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Why Venezuela's Devaluation Is Biting

Steve Mason | Photodisc | Getty Images

First came Colgate-Palmolive, but it wasn't alone for long. Halliburton, Avon, and Merck soon joined a rapidly growing list.

These companies and more have announced that they will take an earnings hit in the wake of Venezuela's latest devaluation of its currency, the bolivar fuerte, last Friday. And there is talk that more companies could join the crowd: just for starters, among U.S. multinationals, Goodyear is evaluating the impact of Venezuela's move, but has lowered its operating income guidance. Among consumer consumer-oriented companies, Heinz, Clorox, Procter & Gamble, and Arcos Dorados Holding, the world's largest McDonald's franchisee, are quite active in Venezuela, and in the energy sector, Chevron participates in six energy-related projects in the country.

(Read More: Finance Minister Chides Venezuela's Dollar "Nymphomaniacs" )

At least in some quarters, the devaluation appears to have been expected - which raises the question of why these companies weren't better prepared. Shouldn't they have hedged against this possibility?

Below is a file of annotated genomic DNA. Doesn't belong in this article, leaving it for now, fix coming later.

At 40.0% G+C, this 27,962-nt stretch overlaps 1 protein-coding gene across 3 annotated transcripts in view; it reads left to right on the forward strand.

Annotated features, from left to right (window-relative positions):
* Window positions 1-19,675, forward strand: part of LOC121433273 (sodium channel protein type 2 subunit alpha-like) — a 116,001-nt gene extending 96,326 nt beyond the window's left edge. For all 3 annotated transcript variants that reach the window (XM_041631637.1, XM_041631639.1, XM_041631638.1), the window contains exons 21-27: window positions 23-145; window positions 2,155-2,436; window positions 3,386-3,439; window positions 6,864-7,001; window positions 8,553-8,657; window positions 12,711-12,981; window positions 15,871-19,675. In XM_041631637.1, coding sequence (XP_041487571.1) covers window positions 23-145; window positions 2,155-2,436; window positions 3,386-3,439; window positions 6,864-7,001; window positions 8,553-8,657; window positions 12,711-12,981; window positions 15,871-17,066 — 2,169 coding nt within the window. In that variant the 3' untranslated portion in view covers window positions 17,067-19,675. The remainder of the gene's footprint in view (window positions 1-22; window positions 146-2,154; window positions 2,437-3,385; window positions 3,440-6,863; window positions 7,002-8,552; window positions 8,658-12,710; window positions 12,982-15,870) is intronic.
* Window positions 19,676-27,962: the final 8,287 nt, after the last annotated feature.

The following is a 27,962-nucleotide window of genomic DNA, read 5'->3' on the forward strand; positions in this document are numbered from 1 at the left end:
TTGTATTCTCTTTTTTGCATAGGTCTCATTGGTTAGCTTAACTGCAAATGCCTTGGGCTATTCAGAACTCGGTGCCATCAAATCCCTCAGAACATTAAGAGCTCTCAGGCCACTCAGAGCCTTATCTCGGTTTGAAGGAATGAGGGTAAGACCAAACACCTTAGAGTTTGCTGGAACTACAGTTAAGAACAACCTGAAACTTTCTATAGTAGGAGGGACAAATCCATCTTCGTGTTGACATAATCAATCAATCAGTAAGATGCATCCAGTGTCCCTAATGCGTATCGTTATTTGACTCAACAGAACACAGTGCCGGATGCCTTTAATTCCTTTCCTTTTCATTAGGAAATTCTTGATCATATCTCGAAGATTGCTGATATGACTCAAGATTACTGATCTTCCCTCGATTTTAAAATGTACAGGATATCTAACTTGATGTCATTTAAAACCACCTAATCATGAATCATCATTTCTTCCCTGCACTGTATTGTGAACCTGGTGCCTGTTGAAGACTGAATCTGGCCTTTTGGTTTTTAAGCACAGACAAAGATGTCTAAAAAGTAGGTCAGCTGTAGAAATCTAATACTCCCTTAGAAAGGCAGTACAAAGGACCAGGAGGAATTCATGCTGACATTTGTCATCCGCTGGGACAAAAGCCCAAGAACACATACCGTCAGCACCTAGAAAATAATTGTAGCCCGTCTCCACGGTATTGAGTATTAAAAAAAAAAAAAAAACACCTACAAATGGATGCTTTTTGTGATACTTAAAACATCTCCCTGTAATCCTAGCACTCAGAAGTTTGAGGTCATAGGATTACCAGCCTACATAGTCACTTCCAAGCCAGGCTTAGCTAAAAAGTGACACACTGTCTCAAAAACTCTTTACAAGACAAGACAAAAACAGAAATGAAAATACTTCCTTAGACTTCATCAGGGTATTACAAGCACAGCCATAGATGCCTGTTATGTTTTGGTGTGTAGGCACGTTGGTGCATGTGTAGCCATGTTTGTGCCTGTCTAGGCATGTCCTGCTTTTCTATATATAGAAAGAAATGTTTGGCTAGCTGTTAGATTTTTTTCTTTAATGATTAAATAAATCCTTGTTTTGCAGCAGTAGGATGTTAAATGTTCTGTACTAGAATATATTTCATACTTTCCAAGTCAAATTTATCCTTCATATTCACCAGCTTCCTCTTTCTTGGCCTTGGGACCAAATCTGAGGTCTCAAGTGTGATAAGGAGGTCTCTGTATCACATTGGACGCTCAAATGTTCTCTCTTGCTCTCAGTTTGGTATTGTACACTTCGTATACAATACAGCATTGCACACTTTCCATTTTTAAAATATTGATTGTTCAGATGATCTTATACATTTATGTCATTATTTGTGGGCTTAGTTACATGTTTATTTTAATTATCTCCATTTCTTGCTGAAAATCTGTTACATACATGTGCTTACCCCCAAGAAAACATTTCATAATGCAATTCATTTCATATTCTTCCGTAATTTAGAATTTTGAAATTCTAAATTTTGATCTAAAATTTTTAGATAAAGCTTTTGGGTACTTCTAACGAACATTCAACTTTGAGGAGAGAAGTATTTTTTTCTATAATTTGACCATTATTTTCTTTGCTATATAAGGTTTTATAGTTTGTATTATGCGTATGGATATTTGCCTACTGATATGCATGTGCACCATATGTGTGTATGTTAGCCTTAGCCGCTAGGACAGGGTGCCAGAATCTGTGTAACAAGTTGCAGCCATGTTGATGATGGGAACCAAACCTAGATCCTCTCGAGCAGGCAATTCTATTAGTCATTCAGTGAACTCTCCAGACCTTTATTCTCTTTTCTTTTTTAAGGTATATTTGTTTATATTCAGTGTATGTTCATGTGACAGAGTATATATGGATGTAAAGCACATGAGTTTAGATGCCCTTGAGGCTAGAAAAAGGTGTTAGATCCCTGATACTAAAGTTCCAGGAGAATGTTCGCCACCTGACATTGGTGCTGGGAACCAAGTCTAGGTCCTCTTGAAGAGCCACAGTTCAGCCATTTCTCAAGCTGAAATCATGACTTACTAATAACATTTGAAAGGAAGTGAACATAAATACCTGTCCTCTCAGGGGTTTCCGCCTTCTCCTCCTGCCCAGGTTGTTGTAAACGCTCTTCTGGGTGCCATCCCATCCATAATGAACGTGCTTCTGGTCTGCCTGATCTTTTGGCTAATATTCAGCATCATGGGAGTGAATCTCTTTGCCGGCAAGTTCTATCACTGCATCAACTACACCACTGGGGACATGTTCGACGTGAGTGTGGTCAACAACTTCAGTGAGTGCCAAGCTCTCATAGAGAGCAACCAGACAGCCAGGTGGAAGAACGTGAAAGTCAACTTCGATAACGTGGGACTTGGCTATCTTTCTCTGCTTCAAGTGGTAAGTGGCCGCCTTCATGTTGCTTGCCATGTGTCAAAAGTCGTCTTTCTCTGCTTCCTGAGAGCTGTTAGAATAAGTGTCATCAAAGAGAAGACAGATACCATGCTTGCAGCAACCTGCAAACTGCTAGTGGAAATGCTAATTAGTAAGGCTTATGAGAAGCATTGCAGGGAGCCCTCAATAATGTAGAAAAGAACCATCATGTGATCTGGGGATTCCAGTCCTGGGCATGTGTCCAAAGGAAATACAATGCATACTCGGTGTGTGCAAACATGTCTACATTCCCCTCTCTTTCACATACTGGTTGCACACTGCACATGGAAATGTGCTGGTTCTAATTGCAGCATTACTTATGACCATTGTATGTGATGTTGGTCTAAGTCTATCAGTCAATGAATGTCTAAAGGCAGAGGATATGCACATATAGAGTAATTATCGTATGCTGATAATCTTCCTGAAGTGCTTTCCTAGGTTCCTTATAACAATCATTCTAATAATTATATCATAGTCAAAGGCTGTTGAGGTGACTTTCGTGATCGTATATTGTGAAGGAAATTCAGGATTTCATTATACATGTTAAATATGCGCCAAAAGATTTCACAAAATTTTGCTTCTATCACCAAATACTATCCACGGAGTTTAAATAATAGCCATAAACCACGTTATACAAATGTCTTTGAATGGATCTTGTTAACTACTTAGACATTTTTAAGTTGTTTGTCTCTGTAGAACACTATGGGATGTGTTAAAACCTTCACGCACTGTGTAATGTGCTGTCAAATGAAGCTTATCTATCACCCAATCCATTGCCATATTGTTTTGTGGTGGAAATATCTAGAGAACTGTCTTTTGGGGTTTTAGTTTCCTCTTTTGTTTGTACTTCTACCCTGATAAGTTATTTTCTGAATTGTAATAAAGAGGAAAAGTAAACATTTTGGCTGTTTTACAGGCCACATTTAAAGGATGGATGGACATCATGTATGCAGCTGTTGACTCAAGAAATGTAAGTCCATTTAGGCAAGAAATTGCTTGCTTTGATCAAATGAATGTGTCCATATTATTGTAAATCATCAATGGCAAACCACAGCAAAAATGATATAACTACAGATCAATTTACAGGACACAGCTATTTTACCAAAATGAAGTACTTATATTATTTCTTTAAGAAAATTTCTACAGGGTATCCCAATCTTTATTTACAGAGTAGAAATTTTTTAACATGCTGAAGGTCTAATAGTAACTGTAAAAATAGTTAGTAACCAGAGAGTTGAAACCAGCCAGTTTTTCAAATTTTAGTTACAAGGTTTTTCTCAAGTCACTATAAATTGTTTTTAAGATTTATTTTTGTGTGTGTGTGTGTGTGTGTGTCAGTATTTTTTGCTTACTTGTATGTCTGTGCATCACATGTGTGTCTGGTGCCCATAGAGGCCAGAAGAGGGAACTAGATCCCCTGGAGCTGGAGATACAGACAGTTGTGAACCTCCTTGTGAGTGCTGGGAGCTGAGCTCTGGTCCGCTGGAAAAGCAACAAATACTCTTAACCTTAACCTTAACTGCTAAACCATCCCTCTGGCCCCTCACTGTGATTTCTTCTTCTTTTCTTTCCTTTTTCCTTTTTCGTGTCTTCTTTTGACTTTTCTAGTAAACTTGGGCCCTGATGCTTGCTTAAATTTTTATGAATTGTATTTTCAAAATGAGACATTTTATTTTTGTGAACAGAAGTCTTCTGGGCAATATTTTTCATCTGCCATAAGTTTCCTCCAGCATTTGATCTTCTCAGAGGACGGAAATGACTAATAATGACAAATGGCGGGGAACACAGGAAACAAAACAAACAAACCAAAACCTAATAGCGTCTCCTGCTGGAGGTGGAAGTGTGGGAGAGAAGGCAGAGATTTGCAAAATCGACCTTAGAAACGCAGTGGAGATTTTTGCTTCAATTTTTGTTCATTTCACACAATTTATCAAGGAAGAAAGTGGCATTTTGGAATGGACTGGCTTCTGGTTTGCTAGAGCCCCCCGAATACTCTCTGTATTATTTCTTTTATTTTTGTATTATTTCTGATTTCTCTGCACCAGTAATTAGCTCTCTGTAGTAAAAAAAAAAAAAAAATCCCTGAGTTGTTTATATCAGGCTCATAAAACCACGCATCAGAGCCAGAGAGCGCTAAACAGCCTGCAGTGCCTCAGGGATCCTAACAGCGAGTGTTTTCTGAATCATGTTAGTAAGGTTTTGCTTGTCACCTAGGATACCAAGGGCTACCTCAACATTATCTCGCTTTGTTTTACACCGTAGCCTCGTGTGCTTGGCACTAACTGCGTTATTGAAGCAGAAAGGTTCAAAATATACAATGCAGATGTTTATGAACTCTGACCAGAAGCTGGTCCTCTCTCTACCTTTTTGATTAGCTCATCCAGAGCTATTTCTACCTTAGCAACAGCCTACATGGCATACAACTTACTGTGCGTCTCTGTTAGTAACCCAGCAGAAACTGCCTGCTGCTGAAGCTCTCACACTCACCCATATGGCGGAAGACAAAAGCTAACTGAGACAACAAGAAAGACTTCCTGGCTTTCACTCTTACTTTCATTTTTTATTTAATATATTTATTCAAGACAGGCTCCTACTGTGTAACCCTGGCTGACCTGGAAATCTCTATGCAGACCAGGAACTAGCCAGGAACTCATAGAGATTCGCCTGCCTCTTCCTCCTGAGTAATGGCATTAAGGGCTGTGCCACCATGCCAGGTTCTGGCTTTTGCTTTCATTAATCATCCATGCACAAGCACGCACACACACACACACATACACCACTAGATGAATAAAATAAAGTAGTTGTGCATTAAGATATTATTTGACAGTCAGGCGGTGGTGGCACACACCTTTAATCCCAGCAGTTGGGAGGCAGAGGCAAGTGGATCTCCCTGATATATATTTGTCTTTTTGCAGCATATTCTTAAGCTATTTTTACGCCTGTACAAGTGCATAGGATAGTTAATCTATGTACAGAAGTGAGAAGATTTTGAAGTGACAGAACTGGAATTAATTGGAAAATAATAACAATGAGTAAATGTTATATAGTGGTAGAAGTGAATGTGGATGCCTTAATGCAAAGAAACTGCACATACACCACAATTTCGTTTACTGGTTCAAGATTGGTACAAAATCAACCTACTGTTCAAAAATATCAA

Apparently, it's complicated.

In Venezuela, "there is very little a company can do to hedge their exposure," Willie Williams, director of institutional derivative sales at Societe Generale, told CNBC.com. "There is no non-deliverable forward market like in Brazil to hedge exposures. The best many companies can do is have expenses denominated in bolivars as well."

Even if a company could find a way to hedge bolivar exposure, it could be very costly, says Eduardo Suarez, a currency strategist at Scotiabank. Trading volume in the "formal market" for the bolivar is usually less than $100 million per day, he says, and "such a small formal market would probably mean very high costs for the large transactions multinationals would require."

There would be carrying costs for a hedge as well, he said. "Unless you time the hedge very well, you would be forced to pay a large negative carry to keep the hedges on for a prolonged period due to rate differentials."

(Read more: CNBC Explains: Currency Carry Trade)

True - but those weren't the only problems. "I think part of the issue is that many people became complacent into thinking that Venezuela would postpone any currency action until Chavez came back," says Gustavo Arteta, an emerging markets FX strategist at UBS.

So far the announced earnings hits have been relatively minor - but this was not the first time Venezuela has devalued the bolivar, and the companies who took hits do have significant exposure to Venezuela. Arteta wrote in a note to clients that "our initial reading is that the devaluation is not large enough," adding that the official rate is still not in sync with the black market rate. "We think that another devaluation to bring the official rate close to 9 or 10 should not be ruled out in Q2 or Q3."

Hopefully, multinationals will find that one less of a surprise.

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